Nvidia NVS 295 +X11 headless

I’m having an issue with an Nvidia NVS 295 display card. I’m trying to connect it to a couple of 3o" monitors with the resolution 2560x1600 pixels. The card works OK with the driver from the Nvidia website except if I try to activate X11 headless, i.e. with both monitors turned off. I tried doing this with Windows 7 installed on an identical workstation to the one I’m running Linux on (Fedora 20) and Windows was able to boot to the graphical desktop with both monitors turned off so this is not a cable/monitor issue, it must be driver/X11 related. Is there anybody here who might have a clue about the issue here? Is X11 unable to read DDC data from a monitor unless it is powered on?


It’s likely that Windows can’t read the EDID either. The difference is that unlike Linux, Windows handles hotplug events in the core operating system. That means it can happily start up with no connected displays and reliably light them up later when they appear.

The NVIDIA X driver refuses to start by default if it doesn’t detect at least one connected display. The reason for this is that if there is no client to handle hotplug events, the system will look like it just locked up. If you are running something that can handle hotplug events (such as GNOME or KDE), then you can use the AllowEmptyInitialConfiguration option in xorg.conf to allow the server to start even if there are no display devices. You can use “sudo nvidia-xconfig --allow-empty-initial-configuration” to easily set that option.

Thanks for your reply. I figured this was an X11 only problem because I tried the same exercise with an AMD Fire Pro card and it exhibited the exact same behaviour as the NVIDIA card did with the proprietary driver. I suppose the AMD driver has a similar limitation as the NVIDIA one, i.e. that it won’t start unless it has at least one display attached. My employer has a fleet of something around 100 or so linux workstations and about a third of them is running a legacy app on MWM which I fear is too primitive for hot-plug events so I’d be shit out of luck there but at least the Gnome/KDE workstations will benefit from this information. I’m assuming the open source driver does not use org.conf like the proprietary NVIDIA one since I don’t have access to a Fedora box at the moment so is there any way of setting this option on Linux Systems that don’t have a org.conf file like the more recent Fedora distributions ?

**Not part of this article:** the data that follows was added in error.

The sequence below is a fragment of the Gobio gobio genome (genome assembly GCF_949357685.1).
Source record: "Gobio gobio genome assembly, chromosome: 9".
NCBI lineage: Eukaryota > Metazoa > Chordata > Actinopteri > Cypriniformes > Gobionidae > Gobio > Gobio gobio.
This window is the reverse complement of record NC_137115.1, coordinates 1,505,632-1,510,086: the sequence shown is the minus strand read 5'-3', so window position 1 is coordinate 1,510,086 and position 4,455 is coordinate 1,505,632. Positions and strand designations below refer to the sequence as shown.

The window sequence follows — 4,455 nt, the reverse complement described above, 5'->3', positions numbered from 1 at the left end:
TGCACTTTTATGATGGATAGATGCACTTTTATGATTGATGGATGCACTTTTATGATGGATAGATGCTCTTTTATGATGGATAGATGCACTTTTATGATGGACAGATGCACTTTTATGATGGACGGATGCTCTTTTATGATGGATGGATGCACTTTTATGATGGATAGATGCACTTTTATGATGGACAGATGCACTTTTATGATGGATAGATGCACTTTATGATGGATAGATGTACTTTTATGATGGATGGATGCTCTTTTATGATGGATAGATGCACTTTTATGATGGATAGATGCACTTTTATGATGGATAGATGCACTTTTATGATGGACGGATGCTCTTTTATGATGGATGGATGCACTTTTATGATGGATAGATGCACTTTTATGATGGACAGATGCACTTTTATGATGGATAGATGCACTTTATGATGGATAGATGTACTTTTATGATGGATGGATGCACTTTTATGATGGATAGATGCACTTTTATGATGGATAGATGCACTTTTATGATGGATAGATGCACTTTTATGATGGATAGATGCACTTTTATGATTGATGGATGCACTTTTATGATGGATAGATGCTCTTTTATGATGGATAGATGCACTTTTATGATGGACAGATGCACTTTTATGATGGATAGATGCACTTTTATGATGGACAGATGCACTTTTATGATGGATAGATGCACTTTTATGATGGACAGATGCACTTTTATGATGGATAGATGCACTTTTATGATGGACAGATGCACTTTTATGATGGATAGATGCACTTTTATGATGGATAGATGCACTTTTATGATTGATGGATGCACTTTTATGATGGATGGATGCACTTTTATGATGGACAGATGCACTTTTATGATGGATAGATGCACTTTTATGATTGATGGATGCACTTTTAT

xorg.conf is not required to load the nvidia driver on recent systems, and even if your system doesn’t have one, you can still create it in order to set custom options. I don’t know if the open source drivers have a similar option but if they did, you’d still be able to use xorg.conf to set it.

This problem is getting stranger by the minute. When I boot the computer to a command line prompt with the monitor on everything is fine but when I turn the monitor off and then on again the monitor does not show a signal until I run the nvidia-smi command which seems to wake the monitor up?!? This is only the case when I use a card with native Display Port outputs or a DMS-59 Y converter. I have tried five or six different brands of DisplayPort cables and the problem still persists so I’m pretty sure it’s not the cables that are at fault. I even tried to swap out the NVS 295 for a NVS 310 card but no luck with DisplayPort. If I use a DVI-D cable for full 2560x1600 resolution and a display card with a suitable connector the card seems to have no problems figuring out the monitor is powered up.

This is unfortunately expected. DVI works by having the GPU just blast pixels down the wire, and it’s up to the monitor to figure out how to handle it. That means that the system BIOS can set up the GPU to drive a particular mode, and it just keeps doing that until told otherwise. DisplayPort, on the other hand, requires active communication between the source and sink devices. Currently, the X driver serves as the source side of that communication: if it’s not running, then the monitor has nothing to communicate with when it needs to request renegotiation of the link.

Running nvidia-smi gives the driver a chance to notice that it needs to re-train the link before it gets unloaded again when nvidia-smi exits.

Thanks for that explanation. I am still a bit confused as to who is to blame for this malfunction. Is it the driver? the display card? … or the display it self? You mentioned earlier that Windows was probably unable to read the EDID as well when the display is switched off. That would mean (I’m guessing here) that Windows is somehow running a ‘dummy’ display in the background to sucker the desktop GUI into thinking the monitor was hooked up. Then when the display is actually detected Windows presumably just starts blasting pixels onto the display over the DP cable. One would have thought that X11 could do the same.

Anyway, I contacted NEC who claimed that on several of their monitor types with a size of 27 inches or more the EDID information is not readable because of an EU requirement that electronic devices do not use more than 0.5W in standby mode, to achieve that these NEC monitors go into deep-sleep and turn of the EDID unit (DOH!!). They recommended I make certain changes to the power management settings of the display but no cigar. I even tried to dump the monitor’s EDID using the nvidia-settings utility to force X11 to read that in place of the EDID on the monitor but to no avail.